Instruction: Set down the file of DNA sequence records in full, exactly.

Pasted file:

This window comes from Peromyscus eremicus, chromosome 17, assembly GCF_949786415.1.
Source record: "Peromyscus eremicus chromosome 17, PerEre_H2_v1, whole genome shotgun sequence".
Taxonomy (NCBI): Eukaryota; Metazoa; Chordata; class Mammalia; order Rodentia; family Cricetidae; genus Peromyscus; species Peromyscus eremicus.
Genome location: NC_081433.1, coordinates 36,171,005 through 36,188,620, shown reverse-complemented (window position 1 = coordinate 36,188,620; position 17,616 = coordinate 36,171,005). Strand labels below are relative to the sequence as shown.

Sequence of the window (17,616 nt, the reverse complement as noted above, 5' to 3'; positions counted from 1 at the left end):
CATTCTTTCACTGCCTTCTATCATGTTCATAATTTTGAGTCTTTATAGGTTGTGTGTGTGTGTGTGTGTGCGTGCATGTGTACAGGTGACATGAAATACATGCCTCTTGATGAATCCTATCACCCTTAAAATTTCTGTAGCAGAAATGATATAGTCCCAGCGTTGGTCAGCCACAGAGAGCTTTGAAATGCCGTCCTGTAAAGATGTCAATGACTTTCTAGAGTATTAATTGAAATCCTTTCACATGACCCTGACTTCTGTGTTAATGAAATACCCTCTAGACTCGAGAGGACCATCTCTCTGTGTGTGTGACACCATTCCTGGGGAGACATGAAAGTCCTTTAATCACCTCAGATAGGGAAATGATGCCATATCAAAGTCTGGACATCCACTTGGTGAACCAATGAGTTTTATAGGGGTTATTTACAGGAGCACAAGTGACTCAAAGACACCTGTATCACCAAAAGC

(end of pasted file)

This window comes from Peromyscus eremicus, chromosome 17, assembly GCF_949786415.1.
Source record: "Peromyscus eremicus chromosome 17, PerEre_H2_v1, whole genome shotgun sequence".
Taxonomy (NCBI): Eukaryota; Metazoa; Chordata; class Mammalia; order Rodentia; family Cricetidae; genus Peromyscus; species Peromyscus eremicus.
Genome location: NC_081433.1, coordinates 36,171,005 through 36,188,620, shown reverse-complemented (window position 1 = coordinate 36,188,620; position 17,616 = coordinate 36,171,005). Strand labels below are relative to the sequence as shown.

Sequence of the window (17,616 nt, the reverse complement as noted above, 5' to 3'; positions counted from 1 at the left end):
CATTCTTTCACTGCCTTCTATCATGTTCATAATTTTGAGTCTTTATAGGTTGTGTGTGTGTGTGTGTGTGCGTGCATGTGTACAGGTGACATGAAATACATGCCTCTTGATGAATCCTATCACCCTTAAAATTTCTGTAGCAGAAATGATATAGTCCCAGCGTTGGTCAGCCACAGAGAGCTTTGAAATGCCGTCCTGTAAAGATGTCAATGACTTTCTAGAGTATTAATTGAAATCCTTTCACATGACCCTGACTTCTGTGTTAATGAAATACCCTCTAGACTCGAGAGGACCATCTCTCTGTGTGTGTGACACCATTCCTGGGGAGACATGAAAGTCCTTTAATCACCTCAGATAGGGAAATGATGCCATATCAAAGTCTGGACATCCACTTGGTGAACCAATGAGTTTTATAGGGGTTATTTACAGGAGCACAAGTGACTCAAAGACACCTGTATCACCAAAAGC